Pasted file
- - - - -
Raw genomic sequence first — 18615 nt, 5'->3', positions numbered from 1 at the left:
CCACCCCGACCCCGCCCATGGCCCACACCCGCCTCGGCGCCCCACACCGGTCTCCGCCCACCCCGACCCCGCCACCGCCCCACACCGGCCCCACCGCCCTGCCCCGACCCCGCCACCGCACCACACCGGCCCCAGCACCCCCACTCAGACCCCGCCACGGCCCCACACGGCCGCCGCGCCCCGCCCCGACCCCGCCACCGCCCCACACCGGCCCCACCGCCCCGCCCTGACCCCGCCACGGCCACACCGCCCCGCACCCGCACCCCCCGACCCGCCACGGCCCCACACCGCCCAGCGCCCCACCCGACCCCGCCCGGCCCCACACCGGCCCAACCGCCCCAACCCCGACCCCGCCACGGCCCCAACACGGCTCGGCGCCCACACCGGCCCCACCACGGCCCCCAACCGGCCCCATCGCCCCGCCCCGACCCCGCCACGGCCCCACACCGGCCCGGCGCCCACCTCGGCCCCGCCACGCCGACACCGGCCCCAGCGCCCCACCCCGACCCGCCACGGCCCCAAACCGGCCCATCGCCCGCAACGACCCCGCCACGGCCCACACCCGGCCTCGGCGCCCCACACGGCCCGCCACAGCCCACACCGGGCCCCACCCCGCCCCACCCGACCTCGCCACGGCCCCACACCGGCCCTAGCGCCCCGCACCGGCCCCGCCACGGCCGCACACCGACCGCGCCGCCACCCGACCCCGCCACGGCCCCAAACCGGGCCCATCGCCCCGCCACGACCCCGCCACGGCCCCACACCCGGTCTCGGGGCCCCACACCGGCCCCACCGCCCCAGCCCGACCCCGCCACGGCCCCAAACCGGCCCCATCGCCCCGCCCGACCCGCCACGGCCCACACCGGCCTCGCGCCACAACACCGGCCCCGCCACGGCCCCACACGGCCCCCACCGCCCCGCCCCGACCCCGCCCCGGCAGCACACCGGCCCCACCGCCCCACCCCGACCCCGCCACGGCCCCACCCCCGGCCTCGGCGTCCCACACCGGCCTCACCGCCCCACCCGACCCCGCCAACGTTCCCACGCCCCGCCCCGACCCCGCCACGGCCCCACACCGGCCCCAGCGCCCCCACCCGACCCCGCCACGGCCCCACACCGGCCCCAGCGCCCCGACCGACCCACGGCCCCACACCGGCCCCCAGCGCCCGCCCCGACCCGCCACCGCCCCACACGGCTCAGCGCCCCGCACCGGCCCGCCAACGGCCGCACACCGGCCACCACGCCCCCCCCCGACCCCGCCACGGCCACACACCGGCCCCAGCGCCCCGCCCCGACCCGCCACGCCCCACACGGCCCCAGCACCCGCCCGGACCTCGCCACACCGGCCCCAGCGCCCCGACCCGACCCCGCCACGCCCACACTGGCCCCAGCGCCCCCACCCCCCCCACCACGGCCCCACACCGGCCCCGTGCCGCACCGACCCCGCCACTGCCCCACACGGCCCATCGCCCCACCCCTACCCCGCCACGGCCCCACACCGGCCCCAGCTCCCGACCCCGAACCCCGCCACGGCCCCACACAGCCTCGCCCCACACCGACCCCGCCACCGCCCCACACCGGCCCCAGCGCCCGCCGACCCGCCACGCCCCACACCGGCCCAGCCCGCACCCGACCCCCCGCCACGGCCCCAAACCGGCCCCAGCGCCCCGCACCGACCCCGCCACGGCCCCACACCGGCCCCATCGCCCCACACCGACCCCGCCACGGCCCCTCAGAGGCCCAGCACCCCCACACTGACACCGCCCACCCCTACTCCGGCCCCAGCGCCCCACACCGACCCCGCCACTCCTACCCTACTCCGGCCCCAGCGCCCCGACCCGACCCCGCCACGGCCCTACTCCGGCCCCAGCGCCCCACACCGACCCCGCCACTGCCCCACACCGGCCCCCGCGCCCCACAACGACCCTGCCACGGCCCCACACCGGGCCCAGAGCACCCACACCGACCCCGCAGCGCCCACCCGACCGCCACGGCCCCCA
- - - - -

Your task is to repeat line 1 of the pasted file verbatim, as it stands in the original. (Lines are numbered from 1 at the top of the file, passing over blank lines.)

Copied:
Raw genomic sequence first — 18615 nt, 5'->3', positions numbered from 1 at the left: